Robert Lepage's journey to the Far Side of the Moon

Theatre artist reflects on the loss, and the washing-machine door, that launched a beloved play; plus his growing ties to Vancouver
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Inspiration hits at the strangest times and in the most unlikely places—as Robert Lepage discovered while moping through Quebec City during a rare creative lull some years ago. At the time, he was still mourning the death of his mother, and wondering how he could put his conflicting feelings of loss and liberation into theatrical form.

“I always had these nightmares where suddenly there was no gravity—that the day my parents weren’t there anymore, suddenly I’d start disappearing into space,” he reveals, reached in New York City during rehearsals for the Metropolitan Opera’s new production of The Tempest, which he’s directing. “This was a horrible nightmare when you’ve seen 2001: A Space Odyssey and you’ve seen the guy disappearing and screaming and you can’t hear him. So that was kind of a stress.

“My father died first,” he adds. “And then when my mom passed away, it didn’t feel like that at all. I suddenly felt so connected to life: suddenly life had a different taste, and I had this urgency to live fully—to eat and taste things and to be very, very, very, very much alive. So it was a very odd impression that I wanted to express.”

Lepage was also struggling with trying to tell the story of Buzz Aldrin, the second human ever to walk on the moon.

“I even got to speak to him a couple of times on the phone—which was a bit odd, actually. We forget that these guys are actually military men,” he notes. “And he agreed to do something, but he was always calling it ‘the TV project’, or he was calling it ‘the film project’, and I was trying to explain, ‘Well, I’m doing theatre.’ And he wanted to have complete control over everything. It became hell, basically.”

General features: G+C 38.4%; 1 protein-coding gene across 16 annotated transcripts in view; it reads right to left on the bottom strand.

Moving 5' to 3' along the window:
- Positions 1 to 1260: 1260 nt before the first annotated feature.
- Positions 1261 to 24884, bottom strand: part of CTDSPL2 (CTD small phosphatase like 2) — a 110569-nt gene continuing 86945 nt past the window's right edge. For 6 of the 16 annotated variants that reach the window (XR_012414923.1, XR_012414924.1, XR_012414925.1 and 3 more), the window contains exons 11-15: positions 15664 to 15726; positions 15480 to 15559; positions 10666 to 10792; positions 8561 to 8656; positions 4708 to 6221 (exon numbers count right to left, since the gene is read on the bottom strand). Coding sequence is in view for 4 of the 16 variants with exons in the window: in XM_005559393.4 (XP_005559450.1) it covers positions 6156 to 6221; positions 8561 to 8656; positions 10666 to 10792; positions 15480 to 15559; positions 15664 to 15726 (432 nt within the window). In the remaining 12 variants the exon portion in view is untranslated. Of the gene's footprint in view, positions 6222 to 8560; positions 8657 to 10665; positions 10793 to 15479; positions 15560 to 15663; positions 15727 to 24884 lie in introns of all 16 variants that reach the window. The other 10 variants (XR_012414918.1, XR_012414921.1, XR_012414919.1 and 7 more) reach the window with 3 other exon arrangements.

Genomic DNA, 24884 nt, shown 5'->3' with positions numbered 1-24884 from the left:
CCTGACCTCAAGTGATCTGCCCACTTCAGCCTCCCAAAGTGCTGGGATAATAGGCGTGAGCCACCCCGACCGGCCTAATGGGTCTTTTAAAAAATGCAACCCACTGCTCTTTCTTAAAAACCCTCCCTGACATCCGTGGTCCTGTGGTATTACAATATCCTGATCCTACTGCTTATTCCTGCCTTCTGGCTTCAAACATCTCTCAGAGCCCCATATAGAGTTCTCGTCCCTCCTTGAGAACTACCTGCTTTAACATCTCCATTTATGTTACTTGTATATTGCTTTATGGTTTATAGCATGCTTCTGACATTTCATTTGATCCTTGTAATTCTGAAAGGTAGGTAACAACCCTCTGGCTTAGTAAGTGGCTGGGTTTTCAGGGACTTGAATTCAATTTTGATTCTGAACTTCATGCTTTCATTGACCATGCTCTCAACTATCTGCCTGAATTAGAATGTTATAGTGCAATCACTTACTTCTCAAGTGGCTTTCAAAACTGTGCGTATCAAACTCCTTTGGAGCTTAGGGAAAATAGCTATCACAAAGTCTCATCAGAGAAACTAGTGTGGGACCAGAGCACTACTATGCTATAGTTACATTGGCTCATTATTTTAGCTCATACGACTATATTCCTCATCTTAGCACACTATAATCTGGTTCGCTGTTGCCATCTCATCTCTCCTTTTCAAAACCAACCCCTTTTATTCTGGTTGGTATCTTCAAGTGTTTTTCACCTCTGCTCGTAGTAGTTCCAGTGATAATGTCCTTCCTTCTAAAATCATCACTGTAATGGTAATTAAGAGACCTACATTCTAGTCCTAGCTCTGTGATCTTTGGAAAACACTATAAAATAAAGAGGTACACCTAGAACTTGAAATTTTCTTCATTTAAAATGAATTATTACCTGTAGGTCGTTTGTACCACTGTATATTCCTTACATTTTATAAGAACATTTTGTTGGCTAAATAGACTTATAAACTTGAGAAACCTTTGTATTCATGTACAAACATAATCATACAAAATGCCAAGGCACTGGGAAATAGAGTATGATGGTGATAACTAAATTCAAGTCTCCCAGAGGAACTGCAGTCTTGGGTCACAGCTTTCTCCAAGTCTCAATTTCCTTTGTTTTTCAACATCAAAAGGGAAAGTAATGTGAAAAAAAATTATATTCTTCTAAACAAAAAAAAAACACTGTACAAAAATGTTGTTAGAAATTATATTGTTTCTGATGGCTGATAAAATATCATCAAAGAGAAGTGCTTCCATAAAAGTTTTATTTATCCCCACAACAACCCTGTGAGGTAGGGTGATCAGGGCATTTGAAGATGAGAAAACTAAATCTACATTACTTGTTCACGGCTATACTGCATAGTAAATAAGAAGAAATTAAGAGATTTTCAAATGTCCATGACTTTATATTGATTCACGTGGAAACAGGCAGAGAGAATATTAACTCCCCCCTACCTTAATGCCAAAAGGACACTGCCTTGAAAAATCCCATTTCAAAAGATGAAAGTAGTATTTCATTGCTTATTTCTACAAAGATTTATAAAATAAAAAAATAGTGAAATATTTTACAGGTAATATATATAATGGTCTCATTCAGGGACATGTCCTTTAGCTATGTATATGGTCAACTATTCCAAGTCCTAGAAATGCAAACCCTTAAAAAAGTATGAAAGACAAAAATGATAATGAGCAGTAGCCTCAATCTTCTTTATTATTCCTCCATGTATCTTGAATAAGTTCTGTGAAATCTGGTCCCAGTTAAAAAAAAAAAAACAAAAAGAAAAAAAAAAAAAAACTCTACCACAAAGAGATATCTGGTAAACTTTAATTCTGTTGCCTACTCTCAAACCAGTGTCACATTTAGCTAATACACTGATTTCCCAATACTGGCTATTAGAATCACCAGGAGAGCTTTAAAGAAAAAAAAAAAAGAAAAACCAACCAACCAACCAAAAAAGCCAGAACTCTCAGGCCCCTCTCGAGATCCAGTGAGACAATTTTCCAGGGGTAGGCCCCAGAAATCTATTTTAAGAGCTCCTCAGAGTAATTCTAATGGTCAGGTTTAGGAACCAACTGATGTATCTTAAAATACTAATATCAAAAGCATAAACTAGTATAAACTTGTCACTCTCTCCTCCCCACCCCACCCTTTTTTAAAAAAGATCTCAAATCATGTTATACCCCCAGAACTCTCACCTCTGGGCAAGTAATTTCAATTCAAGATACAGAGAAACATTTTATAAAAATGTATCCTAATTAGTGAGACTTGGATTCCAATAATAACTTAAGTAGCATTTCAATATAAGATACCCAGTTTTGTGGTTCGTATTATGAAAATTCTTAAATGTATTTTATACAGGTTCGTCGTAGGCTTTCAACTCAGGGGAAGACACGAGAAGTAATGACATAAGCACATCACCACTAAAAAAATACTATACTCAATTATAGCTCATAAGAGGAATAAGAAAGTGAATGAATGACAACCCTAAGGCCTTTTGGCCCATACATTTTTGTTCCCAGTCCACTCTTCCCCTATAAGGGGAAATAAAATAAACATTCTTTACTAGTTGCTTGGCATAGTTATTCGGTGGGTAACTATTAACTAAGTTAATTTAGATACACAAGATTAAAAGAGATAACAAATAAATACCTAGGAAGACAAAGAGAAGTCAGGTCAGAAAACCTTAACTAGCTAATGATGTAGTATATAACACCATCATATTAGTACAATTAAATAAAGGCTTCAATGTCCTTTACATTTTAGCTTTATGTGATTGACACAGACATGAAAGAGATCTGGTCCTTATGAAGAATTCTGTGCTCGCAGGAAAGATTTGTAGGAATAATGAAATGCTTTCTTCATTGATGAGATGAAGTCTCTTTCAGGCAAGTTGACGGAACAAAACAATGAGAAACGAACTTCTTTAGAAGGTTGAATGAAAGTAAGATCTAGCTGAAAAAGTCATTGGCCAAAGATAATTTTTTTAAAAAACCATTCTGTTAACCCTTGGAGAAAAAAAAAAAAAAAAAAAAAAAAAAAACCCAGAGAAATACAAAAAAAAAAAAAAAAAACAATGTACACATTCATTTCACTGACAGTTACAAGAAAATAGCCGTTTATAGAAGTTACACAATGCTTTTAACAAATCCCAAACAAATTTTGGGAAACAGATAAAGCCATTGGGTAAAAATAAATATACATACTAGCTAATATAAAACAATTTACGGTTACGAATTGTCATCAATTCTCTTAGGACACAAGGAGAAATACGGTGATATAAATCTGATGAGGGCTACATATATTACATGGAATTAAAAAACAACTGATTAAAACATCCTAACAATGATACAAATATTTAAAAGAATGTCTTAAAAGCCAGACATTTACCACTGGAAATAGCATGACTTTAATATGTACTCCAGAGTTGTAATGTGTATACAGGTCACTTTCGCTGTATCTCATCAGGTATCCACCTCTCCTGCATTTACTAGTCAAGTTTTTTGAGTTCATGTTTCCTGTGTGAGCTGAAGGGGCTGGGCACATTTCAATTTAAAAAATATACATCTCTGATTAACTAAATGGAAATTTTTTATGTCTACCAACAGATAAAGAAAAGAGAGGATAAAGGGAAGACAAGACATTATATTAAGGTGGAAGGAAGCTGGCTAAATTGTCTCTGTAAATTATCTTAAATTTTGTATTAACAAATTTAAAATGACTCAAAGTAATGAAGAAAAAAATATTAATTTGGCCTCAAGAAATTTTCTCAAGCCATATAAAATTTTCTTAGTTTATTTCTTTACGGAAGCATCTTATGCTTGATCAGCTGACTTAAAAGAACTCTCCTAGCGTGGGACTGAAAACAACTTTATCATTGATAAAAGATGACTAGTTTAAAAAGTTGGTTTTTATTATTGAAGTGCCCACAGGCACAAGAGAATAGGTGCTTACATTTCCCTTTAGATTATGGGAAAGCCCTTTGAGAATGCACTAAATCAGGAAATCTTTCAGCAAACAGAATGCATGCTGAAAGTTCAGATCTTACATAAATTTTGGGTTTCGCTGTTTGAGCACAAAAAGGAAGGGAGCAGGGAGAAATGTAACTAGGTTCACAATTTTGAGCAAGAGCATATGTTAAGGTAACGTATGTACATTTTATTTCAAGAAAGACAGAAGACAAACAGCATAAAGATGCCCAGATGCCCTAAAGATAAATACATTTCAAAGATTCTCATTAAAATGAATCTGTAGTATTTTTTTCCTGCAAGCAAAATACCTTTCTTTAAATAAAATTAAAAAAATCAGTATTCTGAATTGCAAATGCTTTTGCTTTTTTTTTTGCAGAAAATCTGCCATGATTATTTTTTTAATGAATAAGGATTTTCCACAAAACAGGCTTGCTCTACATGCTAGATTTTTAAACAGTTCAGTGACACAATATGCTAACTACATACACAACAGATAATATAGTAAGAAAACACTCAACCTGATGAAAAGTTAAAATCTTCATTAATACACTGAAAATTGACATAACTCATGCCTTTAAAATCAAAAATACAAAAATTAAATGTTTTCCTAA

Then serendipity struck.

“I was walking in an alleyway and saw an industrial-washing-machine door that was in a garbage can,” he recalls. “It was a beautiful object, really beautiful, and I looked at it and that object seemed to contain both shows. The show about my mother, because it reminded me of when the washing machine at home would break and we would go to the laundromat in the ’60s. That would always be a great day, because I’d pretend I was at mission control. And at the same time it really looked like the porthole of some kind of lunar module, or some kind of spaceship. So that tiny object suddenly seemed to be literally a door to explore both themes. With a few more elements—just a blackboard and a couple of chairs—there’s this whole show that came out.”

The show in question is Far Side of the Moon, which Lepage’s Ex Machina company will present, in conjunction with SFU Woodward’s Cultural Programs and Théâtre la Seizième, at SFU Woodward’s in the Goldcorp Centre for the Arts. Quebec actor Yves Jacques stars during the first part of the run, from November 1 to 4, and then, once The Tempest is up and running at the Met, Lepage will take over for the remaining six shows, from November 6 to 10.

Although the piece debuted in Quebec City in 2000, in typical Lepage fashion it remains a work in progress. “I performed it a lot—like, a whole lot—and when I stopped performing it this other guy [Jacques] stepped in. And you look at the show and you listen to the script, and you go, ‘Oh, my God, this is horrible.’ So it’s good to have somebody step into your shoes, because you have a real chance to get a sense of what it’s really about.